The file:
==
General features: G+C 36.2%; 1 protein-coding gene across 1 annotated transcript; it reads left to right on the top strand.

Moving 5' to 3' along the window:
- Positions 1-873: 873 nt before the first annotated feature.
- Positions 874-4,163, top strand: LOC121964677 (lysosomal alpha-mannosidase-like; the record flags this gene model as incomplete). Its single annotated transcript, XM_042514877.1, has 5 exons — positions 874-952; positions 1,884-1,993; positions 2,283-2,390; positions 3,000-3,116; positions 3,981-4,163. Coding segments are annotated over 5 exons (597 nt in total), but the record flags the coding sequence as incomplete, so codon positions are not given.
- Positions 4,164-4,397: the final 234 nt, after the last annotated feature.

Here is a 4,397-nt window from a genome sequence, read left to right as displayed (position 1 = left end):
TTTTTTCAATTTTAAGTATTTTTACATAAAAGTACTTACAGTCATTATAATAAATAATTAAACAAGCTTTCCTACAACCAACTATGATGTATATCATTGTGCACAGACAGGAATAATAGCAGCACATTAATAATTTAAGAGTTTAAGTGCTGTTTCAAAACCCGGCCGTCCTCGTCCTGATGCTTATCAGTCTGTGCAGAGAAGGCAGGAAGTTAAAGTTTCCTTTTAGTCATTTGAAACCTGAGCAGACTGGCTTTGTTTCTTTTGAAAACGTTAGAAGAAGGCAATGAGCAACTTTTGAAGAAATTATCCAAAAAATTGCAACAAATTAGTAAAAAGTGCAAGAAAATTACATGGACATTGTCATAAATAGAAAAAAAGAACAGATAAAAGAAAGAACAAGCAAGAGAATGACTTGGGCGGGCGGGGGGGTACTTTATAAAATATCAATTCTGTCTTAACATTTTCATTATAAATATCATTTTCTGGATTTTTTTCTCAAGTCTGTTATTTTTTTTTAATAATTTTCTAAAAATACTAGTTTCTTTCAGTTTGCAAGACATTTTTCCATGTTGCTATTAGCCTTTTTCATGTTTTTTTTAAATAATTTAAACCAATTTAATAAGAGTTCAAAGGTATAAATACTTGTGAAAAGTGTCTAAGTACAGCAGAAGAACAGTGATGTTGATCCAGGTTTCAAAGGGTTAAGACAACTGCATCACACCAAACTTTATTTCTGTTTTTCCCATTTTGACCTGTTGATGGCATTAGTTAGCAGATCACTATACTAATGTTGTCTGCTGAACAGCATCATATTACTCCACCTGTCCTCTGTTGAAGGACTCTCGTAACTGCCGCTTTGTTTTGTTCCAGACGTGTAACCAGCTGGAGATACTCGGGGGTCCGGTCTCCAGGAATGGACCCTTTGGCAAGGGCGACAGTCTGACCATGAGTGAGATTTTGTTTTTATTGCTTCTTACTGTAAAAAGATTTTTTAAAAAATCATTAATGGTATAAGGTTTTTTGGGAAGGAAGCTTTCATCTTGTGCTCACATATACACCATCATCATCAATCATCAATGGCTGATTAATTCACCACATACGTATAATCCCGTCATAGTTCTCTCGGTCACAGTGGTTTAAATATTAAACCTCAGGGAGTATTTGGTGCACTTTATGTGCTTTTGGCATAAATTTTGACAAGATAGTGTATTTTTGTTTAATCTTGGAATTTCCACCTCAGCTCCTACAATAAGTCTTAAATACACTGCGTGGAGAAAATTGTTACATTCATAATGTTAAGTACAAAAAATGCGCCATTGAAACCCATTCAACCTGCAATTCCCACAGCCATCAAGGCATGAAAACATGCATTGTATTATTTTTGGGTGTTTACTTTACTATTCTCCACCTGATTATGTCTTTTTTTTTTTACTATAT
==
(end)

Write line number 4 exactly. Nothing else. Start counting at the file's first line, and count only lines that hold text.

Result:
- Positions 874-4,163, top strand: LOC121964677 (lysosomal alpha-mannosidase-like; the record flags this gene model as incomplete). Its single annotated transcript, XM_042514877.1, has 5 exons — positions 874-952; positions 1,884-1,993; positions 2,283-2,390; positions 3,000-3,116; positions 3,981-4,163. Coding segments are annotated over 5 exons (597 nt in total), but the record flags the coding sequence as incomplete, so codon positions are not given.